In 1943, a group of prominent physicians, including Drs. Karl Meyer, Morris Fishbein, Raymond McNealy, Hans Popper, Frederick Steigmann, Samuel J. Hoffman, and Morris T. Friedell, founded the Hektoen Institute for Medical Research. Its bylaws clearly express its aim; and its mission has resulted in a significant contribution to medical science in many areas, including the publication of more than 2,700 scientific papers.

Early Years

The early years were driven by the energies of such early investigators as Drs. Steigmann, Howard Armstrong, Friedell, Steven Schwartz, Maurice Lev, Alvin Dubin, and Paul Szanto. During that period, its budget increased from $430,000 in 1958 to $1,937,000 in 1968. The high point may well have been the construction of the new Hektoen Building in 1964, with the help of $5 million from the federal government.

Some highlights of the early years are as follows:

  • Dr. Steigmann and his gastroenterology group investigated hepatic coma and the use of live function tests, pioneered work in peritoneoscopy, and conducted research on peptic ulcers. He often collaborated with Dr. Meyer on diseases of the stomach.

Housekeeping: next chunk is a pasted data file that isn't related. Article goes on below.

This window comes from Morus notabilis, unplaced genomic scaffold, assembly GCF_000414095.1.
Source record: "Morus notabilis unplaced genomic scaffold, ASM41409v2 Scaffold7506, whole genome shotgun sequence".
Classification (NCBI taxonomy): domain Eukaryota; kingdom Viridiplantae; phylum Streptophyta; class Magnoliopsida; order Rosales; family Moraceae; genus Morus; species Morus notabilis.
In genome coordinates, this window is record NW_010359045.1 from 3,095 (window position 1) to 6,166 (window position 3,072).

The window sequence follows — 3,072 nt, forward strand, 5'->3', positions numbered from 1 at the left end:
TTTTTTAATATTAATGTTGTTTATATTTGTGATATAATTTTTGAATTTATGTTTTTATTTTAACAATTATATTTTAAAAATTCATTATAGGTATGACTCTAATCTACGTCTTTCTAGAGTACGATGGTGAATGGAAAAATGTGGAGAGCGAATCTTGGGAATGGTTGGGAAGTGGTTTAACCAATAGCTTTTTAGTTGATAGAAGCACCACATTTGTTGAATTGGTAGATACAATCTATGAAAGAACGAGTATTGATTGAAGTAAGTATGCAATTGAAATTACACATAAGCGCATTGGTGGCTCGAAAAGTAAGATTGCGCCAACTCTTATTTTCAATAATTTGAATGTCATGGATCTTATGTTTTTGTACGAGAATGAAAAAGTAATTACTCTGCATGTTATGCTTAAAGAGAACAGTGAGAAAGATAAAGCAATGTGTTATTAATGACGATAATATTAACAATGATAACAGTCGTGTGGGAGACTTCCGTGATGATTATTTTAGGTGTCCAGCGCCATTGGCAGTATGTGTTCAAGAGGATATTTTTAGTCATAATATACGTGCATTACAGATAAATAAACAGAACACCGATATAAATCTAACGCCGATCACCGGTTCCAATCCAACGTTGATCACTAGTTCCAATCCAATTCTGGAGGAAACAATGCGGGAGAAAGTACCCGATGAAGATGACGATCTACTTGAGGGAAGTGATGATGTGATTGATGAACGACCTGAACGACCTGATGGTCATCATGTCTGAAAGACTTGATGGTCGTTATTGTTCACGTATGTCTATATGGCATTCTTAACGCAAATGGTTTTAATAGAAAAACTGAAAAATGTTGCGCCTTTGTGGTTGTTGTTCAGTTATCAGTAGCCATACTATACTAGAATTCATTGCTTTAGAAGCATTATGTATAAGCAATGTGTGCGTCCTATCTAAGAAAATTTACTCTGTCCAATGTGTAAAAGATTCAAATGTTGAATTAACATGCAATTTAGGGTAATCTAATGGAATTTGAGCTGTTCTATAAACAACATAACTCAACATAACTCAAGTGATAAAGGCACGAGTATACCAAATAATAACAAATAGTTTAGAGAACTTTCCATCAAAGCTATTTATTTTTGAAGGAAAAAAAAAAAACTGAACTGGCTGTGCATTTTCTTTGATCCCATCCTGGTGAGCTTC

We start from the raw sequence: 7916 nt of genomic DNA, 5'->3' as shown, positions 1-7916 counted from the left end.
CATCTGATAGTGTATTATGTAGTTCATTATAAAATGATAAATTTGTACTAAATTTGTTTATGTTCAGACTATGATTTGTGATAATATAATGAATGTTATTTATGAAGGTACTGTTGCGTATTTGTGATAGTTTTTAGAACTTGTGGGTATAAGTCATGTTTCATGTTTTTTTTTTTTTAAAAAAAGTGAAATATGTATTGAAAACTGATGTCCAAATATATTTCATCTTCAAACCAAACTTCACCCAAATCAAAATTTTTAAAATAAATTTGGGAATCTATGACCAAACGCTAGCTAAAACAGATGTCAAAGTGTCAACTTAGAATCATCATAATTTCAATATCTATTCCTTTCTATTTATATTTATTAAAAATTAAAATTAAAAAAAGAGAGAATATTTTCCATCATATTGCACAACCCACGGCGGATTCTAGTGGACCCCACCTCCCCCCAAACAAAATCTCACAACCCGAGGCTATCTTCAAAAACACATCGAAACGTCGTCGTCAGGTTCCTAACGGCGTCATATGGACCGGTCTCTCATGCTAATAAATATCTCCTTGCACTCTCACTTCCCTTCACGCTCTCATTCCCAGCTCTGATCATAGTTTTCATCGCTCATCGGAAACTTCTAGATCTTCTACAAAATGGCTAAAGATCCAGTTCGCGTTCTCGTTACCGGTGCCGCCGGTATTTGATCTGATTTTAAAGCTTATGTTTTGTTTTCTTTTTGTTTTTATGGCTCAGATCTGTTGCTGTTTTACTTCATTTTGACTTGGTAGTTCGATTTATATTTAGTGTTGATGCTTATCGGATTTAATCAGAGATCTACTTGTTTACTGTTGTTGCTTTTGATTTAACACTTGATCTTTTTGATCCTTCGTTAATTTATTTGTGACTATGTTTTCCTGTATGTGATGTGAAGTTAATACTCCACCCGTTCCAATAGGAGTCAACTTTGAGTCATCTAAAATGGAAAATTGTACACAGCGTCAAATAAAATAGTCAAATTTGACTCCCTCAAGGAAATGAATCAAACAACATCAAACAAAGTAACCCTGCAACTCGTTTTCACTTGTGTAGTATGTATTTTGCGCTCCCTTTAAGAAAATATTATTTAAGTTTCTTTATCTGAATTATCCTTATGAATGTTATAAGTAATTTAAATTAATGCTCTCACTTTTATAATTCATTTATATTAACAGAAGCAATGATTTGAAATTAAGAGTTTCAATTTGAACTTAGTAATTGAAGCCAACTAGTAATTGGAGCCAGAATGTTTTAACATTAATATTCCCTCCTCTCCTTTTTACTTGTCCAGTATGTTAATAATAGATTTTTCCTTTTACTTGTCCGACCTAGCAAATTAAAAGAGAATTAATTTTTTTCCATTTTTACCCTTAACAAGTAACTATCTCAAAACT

• Dr. Armstrong conducted research on various aspects of renal diseases, especially the immunology of glomerulonephritis, often in collaboration with Dr. Abraham Mark.
  • The hematologic group, under the direction of Dr. Schwartz, studied various aspects of the leukemias and anemias, especially sickle cell disease.
  • Dr. Szanto and the division of pathology collaborated with other groups on many projects, especially liver disease and the effect of alcohol on various organ systems.